Don’t forget your old pension hoards
If you’ve lost track of old pensions from previous jobs, you’re not alone. David Prosser explains how to track them down.
If you've lost track of old pensions from previous jobs, you're not alone.
As many as seven million Britons could have pension savings with which they've lost touch, a survey suggests, with little evidence that the problem is easing, despite repeated warnings about the scale of the issue. Figures from the insurance company Aegon also show that 64% of savers now have more than one private pension fund, potentially from several employers or individual arrangements. Of this group, 22% have lost track of at least one of their funds slightly more than a year ago.
The issue is a longstanding problem, with pension savers frequently losing touch with pension cash most commonly because they move home and fail to give providers their new address. However, the recent trend towards people changing job more frequently the average employee now has 11 jobs during their career has exacerbated the issue. The introduction of auto-enrolment, under which all employees join their workplace pension scheme unless they specifically opt out, has also been a contributory factor to the scale of the lost-pension problem. Many workers are accumulating several relatively small funds via a series of employers, particularly when they are younger, and struggle to stay on top of the savings they have made.
How to track down old pension funds
It was partly this issue that prompted the government to announce two years ago that it would force the pension industry to introduce a digital "pension dashboard" by 2019. All pension providers, including employers and private pension companies, would have to feed their member data into the dashboard, enabling savers to see all their pensions on a single online page. Progress towards the dashboard has been slow, however, and there is widespread concern that the deadline will be missed.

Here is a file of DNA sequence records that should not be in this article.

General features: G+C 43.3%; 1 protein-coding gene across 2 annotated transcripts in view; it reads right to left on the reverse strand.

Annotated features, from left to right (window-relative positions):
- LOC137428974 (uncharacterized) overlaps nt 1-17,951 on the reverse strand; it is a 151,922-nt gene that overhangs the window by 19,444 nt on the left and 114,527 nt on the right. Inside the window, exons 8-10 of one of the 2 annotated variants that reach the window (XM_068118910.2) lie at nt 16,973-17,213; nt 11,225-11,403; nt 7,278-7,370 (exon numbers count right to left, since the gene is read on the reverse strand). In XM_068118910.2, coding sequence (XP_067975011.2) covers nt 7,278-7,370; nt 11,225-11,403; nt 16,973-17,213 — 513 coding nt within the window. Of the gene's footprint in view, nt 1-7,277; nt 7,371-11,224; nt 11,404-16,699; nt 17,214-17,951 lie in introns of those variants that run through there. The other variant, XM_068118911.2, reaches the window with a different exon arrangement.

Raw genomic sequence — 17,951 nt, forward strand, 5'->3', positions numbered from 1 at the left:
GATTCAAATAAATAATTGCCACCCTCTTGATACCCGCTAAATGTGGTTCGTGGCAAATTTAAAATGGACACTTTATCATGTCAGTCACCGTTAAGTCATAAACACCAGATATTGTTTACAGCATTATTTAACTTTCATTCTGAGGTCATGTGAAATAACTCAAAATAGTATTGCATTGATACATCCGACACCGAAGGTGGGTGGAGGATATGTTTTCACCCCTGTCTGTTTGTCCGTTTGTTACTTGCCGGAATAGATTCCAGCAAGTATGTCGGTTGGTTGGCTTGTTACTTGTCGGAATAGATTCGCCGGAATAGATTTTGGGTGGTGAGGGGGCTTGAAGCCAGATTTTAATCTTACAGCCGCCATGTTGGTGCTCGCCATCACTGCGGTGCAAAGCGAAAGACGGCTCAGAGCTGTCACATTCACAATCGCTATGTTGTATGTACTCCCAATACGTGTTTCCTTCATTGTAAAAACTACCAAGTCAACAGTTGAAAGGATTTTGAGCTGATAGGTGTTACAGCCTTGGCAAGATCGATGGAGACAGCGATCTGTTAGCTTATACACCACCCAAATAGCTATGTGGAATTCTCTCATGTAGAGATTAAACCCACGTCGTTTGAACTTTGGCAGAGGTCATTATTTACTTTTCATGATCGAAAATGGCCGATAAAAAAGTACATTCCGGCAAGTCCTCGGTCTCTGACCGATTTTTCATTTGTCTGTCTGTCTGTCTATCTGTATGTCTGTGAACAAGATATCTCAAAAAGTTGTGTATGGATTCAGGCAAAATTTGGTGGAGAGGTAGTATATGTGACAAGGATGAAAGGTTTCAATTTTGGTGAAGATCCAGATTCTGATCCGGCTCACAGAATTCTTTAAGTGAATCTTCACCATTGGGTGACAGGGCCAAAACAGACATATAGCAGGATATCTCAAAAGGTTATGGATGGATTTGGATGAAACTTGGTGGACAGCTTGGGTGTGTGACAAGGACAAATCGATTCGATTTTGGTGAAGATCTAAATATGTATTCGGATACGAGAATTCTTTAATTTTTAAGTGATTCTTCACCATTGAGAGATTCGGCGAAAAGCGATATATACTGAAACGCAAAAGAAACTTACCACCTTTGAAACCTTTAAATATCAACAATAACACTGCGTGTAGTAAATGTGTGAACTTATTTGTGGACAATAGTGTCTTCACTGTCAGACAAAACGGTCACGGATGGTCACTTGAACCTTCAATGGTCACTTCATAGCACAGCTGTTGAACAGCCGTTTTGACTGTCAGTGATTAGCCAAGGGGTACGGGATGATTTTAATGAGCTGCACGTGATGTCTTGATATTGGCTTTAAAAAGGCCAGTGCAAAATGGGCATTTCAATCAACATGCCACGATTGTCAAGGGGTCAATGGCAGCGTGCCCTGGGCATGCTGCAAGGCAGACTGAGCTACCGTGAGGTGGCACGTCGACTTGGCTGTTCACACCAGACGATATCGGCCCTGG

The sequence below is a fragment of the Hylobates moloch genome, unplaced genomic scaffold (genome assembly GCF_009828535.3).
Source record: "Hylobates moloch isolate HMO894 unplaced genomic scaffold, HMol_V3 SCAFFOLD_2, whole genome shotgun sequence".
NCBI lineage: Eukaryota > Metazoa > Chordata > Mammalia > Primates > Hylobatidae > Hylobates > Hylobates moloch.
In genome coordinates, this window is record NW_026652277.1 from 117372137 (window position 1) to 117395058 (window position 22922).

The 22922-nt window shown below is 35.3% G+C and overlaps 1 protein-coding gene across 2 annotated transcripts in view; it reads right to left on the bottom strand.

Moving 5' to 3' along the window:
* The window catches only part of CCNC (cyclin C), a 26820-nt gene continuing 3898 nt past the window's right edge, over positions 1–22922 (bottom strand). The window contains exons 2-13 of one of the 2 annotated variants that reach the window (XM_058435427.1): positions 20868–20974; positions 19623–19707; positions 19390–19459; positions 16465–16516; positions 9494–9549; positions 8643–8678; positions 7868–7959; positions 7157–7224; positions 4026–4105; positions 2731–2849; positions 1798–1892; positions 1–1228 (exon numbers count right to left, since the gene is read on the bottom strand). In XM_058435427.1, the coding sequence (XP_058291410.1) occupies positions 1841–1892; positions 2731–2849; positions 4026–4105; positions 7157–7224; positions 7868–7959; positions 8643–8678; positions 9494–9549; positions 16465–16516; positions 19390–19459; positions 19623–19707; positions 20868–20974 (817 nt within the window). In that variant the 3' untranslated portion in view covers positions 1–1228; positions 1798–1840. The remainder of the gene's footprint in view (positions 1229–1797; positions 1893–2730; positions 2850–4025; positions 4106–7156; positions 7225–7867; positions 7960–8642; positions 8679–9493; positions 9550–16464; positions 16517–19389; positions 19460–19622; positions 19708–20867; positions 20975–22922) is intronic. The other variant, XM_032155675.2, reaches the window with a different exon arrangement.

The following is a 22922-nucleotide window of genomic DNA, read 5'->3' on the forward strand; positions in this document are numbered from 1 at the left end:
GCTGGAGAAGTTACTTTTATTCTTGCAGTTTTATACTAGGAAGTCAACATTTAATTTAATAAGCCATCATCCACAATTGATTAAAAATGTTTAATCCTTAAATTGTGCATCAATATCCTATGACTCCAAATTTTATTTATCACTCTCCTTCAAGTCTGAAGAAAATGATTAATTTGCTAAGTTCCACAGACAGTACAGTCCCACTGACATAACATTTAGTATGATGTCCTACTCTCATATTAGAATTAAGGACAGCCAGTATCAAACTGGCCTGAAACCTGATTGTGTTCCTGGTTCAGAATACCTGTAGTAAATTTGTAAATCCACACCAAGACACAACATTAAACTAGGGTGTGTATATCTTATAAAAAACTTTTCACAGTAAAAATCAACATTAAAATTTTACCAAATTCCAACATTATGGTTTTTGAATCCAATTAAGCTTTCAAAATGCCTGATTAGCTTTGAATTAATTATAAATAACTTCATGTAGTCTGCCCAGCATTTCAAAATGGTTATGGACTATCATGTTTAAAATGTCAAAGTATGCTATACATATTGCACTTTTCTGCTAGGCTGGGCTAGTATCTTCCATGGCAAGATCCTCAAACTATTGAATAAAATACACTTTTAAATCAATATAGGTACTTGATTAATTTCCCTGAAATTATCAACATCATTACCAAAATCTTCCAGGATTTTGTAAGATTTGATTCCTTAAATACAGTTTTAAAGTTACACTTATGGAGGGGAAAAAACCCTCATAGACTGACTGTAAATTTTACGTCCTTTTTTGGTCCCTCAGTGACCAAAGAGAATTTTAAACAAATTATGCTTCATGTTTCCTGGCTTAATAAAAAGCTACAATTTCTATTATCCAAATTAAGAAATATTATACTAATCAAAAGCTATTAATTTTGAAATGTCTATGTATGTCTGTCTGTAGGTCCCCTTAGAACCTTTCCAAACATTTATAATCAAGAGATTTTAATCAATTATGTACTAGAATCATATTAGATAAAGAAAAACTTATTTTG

In the meantime, anyone who suspects they may have old pension savings should take some simple steps to track them down. Start by contacting any former employers that are not sending you regular pensions information in order to establish whether you made pension provision with them. If you're not sure how to get in touch with old employers' pension schemes, the government maintains a tracing service online. Similarly, if you have saved into a private pension with an insurance company or fund manager, for example but no longer receive updates, it's important to re-establish contact with the provider. If you're not sure how to do that, the government's tracing service can help.
Consider putting all your pensions in one place
Once you've located old pension funds, you might want to take the time to review your options. To keep pension planning simple, it may make sense to transfer older savings particularly smaller funds of cash into asingle consolidated plan. However, don't make a final decision until you've understood the implications of switching, which could be disadvantageous.
For example, if you have money in a final-salary scheme, where your benefits in retirement are guaranteed, transferring this money into a different type of scheme could very well see you worse off. (Note that if you are looking to transfer out of a final-salary fund with a transfer value over £30,000, you must take financial advice in any case.) Similarly, some old-style individual pension plans offered guarantees such as minimum levels of annuity income that you are unlikely to be able to match in today's marketplace. It's even possible there may be exit penalties to pay.
Equally, look at old pensions in the context of pensions freedom reforms. Plans set up some time ago may make it difficult or even impossible to take advantage of these reforms or limit your ability to manage your money effectively with no online access, for example. Ifyou're not sure how to weigh the pros and cons of consolidating your pensions, take independent advice.